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The motion sensor comes with a sensor stand that you can mount anyway. You can rotate it 360 degrees around the vertical axis and 90 degrees downwards.

This sensor is also able to detect light illuminance and provide smart lightning information. You can use it to tell if a room is dark, dim or brightly lit and then perform certain actions based on that information. For instance you can create an automation scene that turns up the Yeelight bulb lights when the room is dark.

Personally I use the Aqara body sensor to turn on the Yeelight bedroom light when somebody moves into the room. Also I set it to turn on the corridor lights when someone is passing through.

The sensor powered by an internal removable battery that lasts at least 2 years due to its low energy consumption. No special installation is required, just use paste to stick it to a surface.

Xiaomi says it has 15ms response time, but unfortunately according to my tests, I found it really wanting. The response times were really slow for me.

The Aqara body and light intensity sensor connects to the Gateway/Hub via Zigbee. This sensor costs $15 on Aliexpress and $19 on Amazon.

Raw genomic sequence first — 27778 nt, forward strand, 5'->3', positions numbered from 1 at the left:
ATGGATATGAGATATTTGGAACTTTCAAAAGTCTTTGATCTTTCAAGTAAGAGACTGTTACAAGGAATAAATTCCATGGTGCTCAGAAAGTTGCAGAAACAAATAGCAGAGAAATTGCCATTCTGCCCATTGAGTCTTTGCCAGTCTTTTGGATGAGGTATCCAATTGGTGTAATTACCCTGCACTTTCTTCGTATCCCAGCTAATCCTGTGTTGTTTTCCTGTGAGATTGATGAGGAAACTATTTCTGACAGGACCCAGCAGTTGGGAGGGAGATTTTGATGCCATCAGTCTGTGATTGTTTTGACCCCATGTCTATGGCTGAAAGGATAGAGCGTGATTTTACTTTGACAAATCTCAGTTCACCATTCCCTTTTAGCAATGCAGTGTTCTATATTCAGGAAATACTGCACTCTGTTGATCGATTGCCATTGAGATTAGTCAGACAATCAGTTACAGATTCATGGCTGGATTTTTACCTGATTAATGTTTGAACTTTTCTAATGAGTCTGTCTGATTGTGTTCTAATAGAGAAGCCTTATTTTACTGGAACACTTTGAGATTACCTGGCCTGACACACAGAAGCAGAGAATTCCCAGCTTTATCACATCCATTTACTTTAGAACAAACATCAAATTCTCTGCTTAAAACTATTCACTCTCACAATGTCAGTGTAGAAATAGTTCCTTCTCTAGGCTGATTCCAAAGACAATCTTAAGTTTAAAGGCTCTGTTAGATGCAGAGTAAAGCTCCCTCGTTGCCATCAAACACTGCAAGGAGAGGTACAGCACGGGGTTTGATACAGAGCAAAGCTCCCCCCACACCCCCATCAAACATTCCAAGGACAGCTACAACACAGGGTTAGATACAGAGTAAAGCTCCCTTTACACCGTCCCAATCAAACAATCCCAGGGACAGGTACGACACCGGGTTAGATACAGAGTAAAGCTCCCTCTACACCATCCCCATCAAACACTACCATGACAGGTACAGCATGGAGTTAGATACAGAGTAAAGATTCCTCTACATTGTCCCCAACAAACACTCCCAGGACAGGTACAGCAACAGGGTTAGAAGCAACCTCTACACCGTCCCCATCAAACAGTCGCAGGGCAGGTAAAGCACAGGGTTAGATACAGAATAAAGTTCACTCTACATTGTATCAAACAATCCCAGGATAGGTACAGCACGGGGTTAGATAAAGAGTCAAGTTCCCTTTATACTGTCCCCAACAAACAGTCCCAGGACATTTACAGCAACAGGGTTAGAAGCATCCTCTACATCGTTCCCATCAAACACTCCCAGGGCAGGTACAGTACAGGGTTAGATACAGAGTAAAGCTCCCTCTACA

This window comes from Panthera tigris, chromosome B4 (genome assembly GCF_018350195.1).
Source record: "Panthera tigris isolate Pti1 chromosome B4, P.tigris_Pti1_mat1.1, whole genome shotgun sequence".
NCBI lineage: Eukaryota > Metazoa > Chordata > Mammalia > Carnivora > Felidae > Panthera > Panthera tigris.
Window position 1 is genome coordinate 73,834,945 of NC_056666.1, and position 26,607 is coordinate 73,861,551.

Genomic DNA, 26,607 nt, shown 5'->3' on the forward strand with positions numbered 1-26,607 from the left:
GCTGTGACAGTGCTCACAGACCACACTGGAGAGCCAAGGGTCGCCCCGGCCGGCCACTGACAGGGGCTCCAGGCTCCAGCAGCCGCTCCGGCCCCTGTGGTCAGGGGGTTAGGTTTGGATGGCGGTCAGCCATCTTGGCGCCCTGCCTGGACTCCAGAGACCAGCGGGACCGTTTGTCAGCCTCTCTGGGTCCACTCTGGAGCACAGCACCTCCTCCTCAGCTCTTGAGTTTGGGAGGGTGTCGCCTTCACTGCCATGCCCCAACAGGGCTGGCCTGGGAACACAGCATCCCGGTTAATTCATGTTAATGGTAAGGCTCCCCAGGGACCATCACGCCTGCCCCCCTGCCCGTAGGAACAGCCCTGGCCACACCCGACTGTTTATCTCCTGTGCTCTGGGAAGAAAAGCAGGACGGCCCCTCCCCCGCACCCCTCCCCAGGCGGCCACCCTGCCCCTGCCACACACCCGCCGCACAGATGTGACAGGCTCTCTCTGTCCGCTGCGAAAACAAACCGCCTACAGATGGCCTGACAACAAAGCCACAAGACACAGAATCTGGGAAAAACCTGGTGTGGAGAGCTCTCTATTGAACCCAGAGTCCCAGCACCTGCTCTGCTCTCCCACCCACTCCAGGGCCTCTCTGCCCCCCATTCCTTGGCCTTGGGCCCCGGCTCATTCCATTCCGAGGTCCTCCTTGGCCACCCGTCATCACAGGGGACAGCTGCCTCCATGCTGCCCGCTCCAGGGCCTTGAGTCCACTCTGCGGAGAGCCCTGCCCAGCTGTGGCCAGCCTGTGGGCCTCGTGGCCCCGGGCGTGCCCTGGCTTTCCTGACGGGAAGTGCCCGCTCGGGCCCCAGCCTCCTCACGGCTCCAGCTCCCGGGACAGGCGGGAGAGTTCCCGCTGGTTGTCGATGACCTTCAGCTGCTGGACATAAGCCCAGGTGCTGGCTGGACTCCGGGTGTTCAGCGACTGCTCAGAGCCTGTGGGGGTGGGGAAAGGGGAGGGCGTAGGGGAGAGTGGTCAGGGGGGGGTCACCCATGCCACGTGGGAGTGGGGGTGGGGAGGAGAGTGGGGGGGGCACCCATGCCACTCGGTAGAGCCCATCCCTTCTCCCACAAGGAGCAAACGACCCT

Xiaomi Mijia Smart Socket/Plug

To top it all up, you probably want to have the Xiaomi Mijia Smart Socket or the Aqara Smart plug(I suggest you go with this instead). The Smart socket or Plug lets you remotely control lights, fans, and other ordinary appliances from your smartphone.

With this plug, you can also create schedules, timer and automation scenes using the Mi Home App or Aqara Home App if you have the Mijia version to help you automate daily routines around the house.

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Depending on the version, you can also monitor the power consumption of connected appliances to help you save more energy.